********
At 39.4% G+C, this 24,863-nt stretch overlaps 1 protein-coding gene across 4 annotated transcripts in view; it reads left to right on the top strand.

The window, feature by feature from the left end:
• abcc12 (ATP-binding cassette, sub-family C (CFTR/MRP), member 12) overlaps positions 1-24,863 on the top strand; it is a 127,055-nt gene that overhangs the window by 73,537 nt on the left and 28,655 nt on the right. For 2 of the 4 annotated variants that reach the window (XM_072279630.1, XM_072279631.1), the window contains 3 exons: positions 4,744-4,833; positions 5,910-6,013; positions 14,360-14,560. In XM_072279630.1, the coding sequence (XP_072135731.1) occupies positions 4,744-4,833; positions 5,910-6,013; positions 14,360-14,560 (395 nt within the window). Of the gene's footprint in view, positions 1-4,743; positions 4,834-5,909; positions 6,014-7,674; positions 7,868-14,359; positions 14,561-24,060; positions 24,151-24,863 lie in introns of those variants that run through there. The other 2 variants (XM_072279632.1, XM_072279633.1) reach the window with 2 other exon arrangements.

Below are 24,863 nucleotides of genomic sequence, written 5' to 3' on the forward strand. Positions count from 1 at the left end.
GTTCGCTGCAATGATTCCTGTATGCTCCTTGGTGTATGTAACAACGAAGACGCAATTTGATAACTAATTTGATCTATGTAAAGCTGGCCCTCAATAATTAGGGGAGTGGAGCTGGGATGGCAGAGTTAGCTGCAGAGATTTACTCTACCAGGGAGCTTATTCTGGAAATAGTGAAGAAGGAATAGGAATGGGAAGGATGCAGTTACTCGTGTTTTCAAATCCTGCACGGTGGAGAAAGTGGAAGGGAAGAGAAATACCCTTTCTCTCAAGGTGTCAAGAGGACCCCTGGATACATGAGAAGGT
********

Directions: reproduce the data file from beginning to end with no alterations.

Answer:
At 39.4% G+C, this 24,863-nt stretch overlaps 1 protein-coding gene across 4 annotated transcripts in view; it reads left to right on the top strand.

The window, feature by feature from the left end:
• abcc12 (ATP-binding cassette, sub-family C (CFTR/MRP), member 12) overlaps positions 1-24,863 on the top strand; it is a 127,055-nt gene that overhangs the window by 73,537 nt on the left and 28,655 nt on the right. For 2 of the 4 annotated variants that reach the window (XM_072279630.1, XM_072279631.1), the window contains 3 exons: positions 4,744-4,833; positions 5,910-6,013; positions 14,360-14,560. In XM_072279630.1, the coding sequence (XP_072135731.1) occupies positions 4,744-4,833; positions 5,910-6,013; positions 14,360-14,560 (395 nt within the window). Of the gene's footprint in view, positions 1-4,743; positions 4,834-5,909; positions 6,014-7,674; positions 7,868-14,359; positions 14,561-24,060; positions 24,151-24,863 lie in introns of those variants that run through there. The other 2 variants (XM_072279632.1, XM_072279633.1) reach the window with 2 other exon arrangements.

Below are 24,863 nucleotides of genomic sequence, written 5' to 3' on the forward strand. Positions count from 1 at the left end.
GTTCGCTGCAATGATTCCTGTATGCTCCTTGGTGTATGTAACAACGAAGACGCAATTTGATAACTAATTTGATCTATGTAAAGCTGGCCCTCAATAATTAGGGGAGTGGAGCTGGGATGGCAGAGTTAGCTGCAGAGATTTACTCTACCAGGGAGCTTATTCTGGAAATAGTGAAGAAGGAATAGGAATGGGAAGGATGCAGTTACTCGTGTTTTCAAATCCTGCACGGTGGAGAAAGTGGAAGGGAAGAGAAATACCCTTTCTCTCAAGGTGTCAAGAGGACCCCTGGATACATGAGAAGGT